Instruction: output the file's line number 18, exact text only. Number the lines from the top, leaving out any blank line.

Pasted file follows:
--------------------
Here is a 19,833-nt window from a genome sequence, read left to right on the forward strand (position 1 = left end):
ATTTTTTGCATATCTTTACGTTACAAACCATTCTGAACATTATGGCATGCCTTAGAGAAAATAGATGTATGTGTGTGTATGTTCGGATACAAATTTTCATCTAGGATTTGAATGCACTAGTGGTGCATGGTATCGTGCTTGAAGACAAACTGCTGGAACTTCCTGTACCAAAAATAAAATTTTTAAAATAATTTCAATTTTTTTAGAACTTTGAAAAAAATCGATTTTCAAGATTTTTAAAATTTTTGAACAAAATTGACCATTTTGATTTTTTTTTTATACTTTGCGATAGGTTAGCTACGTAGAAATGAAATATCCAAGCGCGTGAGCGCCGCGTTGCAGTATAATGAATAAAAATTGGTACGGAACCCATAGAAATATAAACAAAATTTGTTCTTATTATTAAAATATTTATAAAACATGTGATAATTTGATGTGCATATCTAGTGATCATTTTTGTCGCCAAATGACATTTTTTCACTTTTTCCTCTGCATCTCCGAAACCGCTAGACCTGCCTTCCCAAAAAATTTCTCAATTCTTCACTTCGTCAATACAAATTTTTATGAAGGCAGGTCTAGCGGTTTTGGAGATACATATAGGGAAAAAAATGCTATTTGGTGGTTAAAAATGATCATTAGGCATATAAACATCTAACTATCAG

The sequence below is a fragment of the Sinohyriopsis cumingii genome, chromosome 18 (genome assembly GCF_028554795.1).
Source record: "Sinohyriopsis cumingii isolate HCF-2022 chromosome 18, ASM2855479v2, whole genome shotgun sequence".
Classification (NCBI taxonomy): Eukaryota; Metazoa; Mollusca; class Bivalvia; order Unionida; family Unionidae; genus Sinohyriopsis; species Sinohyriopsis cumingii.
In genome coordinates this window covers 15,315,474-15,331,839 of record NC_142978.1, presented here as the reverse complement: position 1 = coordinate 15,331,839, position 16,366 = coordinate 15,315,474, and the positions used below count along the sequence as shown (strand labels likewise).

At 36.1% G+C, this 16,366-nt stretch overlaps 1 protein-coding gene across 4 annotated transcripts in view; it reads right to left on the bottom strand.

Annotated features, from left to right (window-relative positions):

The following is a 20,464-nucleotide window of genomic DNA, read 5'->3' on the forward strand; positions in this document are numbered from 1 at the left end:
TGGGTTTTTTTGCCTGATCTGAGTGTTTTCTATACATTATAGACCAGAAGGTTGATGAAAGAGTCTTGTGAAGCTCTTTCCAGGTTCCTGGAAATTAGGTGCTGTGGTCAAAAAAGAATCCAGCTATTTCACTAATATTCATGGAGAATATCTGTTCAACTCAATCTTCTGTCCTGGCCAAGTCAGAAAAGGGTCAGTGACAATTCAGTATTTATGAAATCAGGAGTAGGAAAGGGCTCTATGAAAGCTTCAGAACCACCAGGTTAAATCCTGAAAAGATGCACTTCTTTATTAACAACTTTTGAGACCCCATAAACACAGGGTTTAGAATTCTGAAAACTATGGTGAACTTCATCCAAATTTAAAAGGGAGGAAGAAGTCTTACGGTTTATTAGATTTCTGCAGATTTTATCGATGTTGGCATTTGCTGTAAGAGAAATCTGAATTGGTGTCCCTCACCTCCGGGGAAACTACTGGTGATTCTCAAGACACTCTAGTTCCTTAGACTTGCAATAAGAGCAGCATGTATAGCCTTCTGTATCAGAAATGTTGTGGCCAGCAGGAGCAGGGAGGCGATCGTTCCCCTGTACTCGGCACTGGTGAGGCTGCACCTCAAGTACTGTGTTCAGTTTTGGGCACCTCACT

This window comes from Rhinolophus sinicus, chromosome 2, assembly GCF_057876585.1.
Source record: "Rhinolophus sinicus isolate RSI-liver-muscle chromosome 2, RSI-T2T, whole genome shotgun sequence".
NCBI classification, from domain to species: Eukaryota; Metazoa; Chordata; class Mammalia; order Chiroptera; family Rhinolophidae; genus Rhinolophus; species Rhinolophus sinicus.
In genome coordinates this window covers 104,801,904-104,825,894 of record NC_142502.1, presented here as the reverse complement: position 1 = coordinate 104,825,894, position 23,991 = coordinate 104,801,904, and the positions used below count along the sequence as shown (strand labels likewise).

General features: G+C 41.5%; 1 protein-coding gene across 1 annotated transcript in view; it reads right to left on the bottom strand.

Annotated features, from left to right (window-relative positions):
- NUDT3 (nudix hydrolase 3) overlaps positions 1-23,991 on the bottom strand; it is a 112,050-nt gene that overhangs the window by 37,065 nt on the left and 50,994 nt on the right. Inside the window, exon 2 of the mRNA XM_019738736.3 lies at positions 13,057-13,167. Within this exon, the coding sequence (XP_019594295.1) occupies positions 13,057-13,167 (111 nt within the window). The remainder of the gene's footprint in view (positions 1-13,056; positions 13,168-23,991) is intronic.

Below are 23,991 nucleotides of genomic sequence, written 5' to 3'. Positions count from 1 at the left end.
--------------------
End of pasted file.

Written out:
Below are 23,991 nucleotides of genomic sequence, written 5' to 3'. Positions count from 1 at the left end.